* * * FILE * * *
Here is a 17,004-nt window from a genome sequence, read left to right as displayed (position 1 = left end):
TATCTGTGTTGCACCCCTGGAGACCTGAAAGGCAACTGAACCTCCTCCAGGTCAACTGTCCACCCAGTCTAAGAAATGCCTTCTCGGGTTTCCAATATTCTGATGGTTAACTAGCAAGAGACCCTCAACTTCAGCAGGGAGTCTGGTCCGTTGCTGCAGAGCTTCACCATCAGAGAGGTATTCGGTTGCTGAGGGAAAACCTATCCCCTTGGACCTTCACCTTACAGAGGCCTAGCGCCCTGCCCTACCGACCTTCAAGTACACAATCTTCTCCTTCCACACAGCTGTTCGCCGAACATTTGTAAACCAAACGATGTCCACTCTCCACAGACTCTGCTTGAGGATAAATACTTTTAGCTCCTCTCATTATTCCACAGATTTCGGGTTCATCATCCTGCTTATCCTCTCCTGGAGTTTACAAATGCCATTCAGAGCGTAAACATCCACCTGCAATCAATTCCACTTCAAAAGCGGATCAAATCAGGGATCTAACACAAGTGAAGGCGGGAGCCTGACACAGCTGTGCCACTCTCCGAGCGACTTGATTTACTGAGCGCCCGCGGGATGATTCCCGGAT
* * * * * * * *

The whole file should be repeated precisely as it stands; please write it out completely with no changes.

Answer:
Here is a 17,004-nt window from a genome sequence, read left to right as displayed (position 1 = left end):
TATCTGTGTTGCACCCCTGGAGACCTGAAAGGCAACTGAACCTCCTCCAGGTCAACTGTCCACCCAGTCTAAGAAATGCCTTCTCGGGTTTCCAATATTCTGATGGTTAACTAGCAAGAGACCCTCAACTTCAGCAGGGAGTCTGGTCCGTTGCTGCAGAGCTTCACCATCAGAGAGGTATTCGGTTGCTGAGGGAAAACCTATCCCCTTGGACCTTCACCTTACAGAGGCCTAGCGCCCTGCCCTACCGACCTTCAAGTACACAATCTTCTCCTTCCACACAGCTGTTCGCCGAACATTTGTAAACCAAACGATGTCCACTCTCCACAGACTCTGCTTGAGGATAAATACTTTTAGCTCCTCTCATTATTCCACAGATTTCGGGTTCATCATCCTGCTTATCCTCTCCTGGAGTTTACAAATGCCATTCAGAGCGTAAACATCCACCTGCAATCAATTCCACTTCAAAAGCGGATCAAATCAGGGATCTAACACAAGTGAAGGCGGGAGCCTGACACAGCTGTGCCACTCTCCGAGCGACTTGATTTACTGAGCGCCCGCGGGATGATTCCCGGAT